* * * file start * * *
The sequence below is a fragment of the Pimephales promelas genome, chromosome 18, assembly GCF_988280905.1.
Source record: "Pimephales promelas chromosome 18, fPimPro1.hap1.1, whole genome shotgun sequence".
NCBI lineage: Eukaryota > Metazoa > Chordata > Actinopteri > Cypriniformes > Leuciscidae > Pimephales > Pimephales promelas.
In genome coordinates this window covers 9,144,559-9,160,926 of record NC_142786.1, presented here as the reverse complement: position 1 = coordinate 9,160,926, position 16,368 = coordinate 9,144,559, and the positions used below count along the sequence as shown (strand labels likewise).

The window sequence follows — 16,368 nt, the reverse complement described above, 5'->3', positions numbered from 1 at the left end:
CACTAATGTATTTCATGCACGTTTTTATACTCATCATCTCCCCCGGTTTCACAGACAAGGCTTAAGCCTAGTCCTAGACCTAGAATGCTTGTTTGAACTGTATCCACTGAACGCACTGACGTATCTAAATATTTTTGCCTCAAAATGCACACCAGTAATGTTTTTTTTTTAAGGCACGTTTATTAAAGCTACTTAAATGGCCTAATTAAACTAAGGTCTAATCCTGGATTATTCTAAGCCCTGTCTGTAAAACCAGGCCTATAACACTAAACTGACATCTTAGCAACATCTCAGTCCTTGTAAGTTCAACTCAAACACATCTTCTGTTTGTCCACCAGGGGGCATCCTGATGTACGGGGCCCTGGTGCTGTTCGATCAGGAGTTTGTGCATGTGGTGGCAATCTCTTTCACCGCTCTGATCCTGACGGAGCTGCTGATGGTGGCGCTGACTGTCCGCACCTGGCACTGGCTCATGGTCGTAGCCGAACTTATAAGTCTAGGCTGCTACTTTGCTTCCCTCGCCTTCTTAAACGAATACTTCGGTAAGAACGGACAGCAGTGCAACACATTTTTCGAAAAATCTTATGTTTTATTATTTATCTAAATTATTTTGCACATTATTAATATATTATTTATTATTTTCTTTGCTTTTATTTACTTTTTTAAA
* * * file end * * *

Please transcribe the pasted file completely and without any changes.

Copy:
The sequence below is a fragment of the Pimephales promelas genome, chromosome 18, assembly GCF_988280905.1.
Source record: "Pimephales promelas chromosome 18, fPimPro1.hap1.1, whole genome shotgun sequence".
NCBI lineage: Eukaryota > Metazoa > Chordata > Actinopteri > Cypriniformes > Leuciscidae > Pimephales > Pimephales promelas.
In genome coordinates this window covers 9,144,559-9,160,926 of record NC_142786.1, presented here as the reverse complement: position 1 = coordinate 9,160,926, position 16,368 = coordinate 9,144,559, and the positions used below count along the sequence as shown (strand labels likewise).

The window sequence follows — 16,368 nt, the reverse complement described above, 5'->3', positions numbered from 1 at the left end:
CACTAATGTATTTCATGCACGTTTTTATACTCATCATCTCCCCCGGTTTCACAGACAAGGCTTAAGCCTAGTCCTAGACCTAGAATGCTTGTTTGAACTGTATCCACTGAACGCACTGACGTATCTAAATATTTTTGCCTCAAAATGCACACCAGTAATGTTTTTTTTTTAAGGCACGTTTATTAAAGCTACTTAAATGGCCTAATTAAACTAAGGTCTAATCCTGGATTATTCTAAGCCCTGTCTGTAAAACCAGGCCTATAACACTAAACTGACATCTTAGCAACATCTCAGTCCTTGTAAGTTCAACTCAAACACATCTTCTGTTTGTCCACCAGGGGGCATCCTGATGTACGGGGCCCTGGTGCTGTTCGATCAGGAGTTTGTGCATGTGGTGGCAATCTCTTTCACCGCTCTGATCCTGACGGAGCTGCTGATGGTGGCGCTGACTGTCCGCACCTGGCACTGGCTCATGGTCGTAGCCGAACTTATAAGTCTAGGCTGCTACTTTGCTTCCCTCGCCTTCTTAAACGAATACTTCGGTAAGAACGGACAGCAGTGCAACACATTTTTCGAAAAATCTTATGTTTTATTATTTATCTAAATTATTTTGCACATTATTAATATATTATTTATTATTTTCTTTGCTTTTATTTACTTTTTTAAA